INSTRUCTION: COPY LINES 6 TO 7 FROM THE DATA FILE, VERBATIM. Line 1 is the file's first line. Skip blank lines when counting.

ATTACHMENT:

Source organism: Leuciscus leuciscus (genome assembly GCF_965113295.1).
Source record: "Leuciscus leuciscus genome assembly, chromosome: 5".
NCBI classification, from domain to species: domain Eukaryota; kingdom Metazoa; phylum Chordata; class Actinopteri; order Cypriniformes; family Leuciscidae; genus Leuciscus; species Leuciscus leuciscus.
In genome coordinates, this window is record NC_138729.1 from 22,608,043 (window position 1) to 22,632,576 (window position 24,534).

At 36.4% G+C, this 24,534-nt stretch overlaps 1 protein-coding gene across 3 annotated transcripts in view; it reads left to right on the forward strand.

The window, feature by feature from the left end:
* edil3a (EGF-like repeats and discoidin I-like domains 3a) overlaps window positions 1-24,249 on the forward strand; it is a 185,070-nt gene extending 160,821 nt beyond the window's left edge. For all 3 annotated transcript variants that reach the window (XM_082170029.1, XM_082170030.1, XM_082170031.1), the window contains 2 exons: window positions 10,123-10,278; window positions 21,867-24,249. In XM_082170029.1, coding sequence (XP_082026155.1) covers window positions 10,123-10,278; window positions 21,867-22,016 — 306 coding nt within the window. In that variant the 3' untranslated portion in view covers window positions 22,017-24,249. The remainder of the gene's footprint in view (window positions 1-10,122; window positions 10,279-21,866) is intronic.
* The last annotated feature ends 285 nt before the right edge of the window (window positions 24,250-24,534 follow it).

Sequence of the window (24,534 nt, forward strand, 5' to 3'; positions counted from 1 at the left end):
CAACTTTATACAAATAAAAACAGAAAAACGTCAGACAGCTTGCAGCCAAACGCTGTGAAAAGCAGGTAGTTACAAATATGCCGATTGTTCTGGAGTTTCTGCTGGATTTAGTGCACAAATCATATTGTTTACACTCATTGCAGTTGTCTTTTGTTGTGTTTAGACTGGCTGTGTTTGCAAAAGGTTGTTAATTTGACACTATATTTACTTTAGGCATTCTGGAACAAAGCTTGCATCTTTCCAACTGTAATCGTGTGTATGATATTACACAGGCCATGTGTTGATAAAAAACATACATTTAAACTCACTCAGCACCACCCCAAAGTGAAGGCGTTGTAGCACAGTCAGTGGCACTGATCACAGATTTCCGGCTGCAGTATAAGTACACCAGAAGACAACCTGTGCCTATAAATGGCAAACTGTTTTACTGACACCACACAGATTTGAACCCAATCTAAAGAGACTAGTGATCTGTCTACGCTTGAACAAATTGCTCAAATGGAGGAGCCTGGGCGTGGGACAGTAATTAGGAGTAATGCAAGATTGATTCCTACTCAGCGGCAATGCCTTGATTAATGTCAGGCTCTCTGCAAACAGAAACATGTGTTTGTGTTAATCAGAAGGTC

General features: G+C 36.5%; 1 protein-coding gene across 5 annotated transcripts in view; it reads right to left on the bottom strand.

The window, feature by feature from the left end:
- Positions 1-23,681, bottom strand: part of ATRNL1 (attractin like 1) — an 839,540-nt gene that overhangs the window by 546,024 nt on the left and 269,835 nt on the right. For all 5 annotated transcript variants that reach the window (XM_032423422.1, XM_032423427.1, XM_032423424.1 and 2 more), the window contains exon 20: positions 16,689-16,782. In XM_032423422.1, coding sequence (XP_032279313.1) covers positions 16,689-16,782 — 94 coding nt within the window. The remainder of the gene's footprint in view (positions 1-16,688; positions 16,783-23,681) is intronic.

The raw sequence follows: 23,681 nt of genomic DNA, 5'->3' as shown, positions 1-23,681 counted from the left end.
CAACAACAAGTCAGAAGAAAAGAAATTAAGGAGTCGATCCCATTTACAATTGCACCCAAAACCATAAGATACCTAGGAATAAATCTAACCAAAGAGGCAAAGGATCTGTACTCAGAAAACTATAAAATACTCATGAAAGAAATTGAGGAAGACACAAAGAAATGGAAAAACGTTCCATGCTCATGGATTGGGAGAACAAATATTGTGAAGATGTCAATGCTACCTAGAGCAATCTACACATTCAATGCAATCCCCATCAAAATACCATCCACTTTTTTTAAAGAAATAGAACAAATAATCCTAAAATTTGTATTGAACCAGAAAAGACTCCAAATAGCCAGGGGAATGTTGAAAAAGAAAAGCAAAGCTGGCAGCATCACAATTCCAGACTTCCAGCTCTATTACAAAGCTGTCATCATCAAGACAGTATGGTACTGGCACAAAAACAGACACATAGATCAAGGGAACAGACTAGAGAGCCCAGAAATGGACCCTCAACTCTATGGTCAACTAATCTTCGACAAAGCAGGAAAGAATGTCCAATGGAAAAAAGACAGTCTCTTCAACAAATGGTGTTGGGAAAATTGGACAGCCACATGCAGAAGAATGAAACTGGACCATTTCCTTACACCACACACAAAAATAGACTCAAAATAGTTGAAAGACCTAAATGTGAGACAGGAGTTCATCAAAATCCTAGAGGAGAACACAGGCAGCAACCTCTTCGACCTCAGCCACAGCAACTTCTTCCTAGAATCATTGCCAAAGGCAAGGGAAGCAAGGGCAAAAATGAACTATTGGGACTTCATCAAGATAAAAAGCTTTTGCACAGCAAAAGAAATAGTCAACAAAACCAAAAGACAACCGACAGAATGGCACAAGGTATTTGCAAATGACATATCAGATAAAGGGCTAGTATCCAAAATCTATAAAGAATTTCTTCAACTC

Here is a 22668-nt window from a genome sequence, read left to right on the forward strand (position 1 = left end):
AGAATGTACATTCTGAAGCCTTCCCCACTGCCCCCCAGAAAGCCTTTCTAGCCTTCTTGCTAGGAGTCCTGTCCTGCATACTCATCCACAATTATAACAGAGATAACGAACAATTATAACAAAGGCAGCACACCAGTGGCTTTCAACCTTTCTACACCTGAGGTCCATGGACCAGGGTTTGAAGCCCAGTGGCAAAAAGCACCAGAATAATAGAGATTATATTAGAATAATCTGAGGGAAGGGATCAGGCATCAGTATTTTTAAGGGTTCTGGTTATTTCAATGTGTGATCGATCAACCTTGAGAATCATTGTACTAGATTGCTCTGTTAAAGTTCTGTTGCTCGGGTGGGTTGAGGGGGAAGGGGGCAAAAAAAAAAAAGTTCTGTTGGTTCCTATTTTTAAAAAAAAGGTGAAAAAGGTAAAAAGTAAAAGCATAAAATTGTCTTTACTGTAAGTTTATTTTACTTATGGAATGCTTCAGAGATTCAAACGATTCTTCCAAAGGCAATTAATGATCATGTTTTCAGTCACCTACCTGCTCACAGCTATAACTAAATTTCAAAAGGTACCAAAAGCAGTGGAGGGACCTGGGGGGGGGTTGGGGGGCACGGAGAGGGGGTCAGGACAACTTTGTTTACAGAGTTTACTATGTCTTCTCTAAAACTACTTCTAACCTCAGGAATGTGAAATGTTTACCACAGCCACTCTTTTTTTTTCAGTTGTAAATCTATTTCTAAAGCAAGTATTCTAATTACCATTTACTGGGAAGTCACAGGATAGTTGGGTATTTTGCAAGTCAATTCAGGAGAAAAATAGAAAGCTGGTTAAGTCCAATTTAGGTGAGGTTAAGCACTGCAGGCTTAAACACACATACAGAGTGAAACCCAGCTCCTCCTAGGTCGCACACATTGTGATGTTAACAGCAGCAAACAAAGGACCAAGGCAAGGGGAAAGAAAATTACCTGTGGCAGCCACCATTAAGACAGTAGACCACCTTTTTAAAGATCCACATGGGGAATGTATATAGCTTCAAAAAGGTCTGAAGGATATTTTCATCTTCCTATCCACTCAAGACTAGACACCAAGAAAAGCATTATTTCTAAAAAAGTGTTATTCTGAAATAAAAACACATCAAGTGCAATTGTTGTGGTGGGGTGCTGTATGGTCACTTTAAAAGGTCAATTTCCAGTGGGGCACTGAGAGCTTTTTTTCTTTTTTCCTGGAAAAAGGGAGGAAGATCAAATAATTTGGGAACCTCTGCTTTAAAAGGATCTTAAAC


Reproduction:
The window, feature by feature from the left end:
* edil3a (EGF-like repeats and discoidin I-like domains 3a) overlaps window positions 1-24,249 on the forward strand; it is a 185,070-nt gene extending 160,821 nt beyond the window's left edge. For all 3 annotated transcript variants that reach the window (XM_082170029.1, XM_082170030.1, XM_082170031.1), the window contains 2 exons: window positions 10,123-10,278; window positions 21,867-24,249. In XM_082170029.1, coding sequence (XP_082026155.1) covers window positions 10,123-10,278; window positions 21,867-22,016 — 306 coding nt within the window. In that variant the 3' untranslated portion in view covers window positions 22,017-24,249. The remainder of the gene's footprint in view (window positions 1-10,122; window positions 10,279-21,866) is intronic.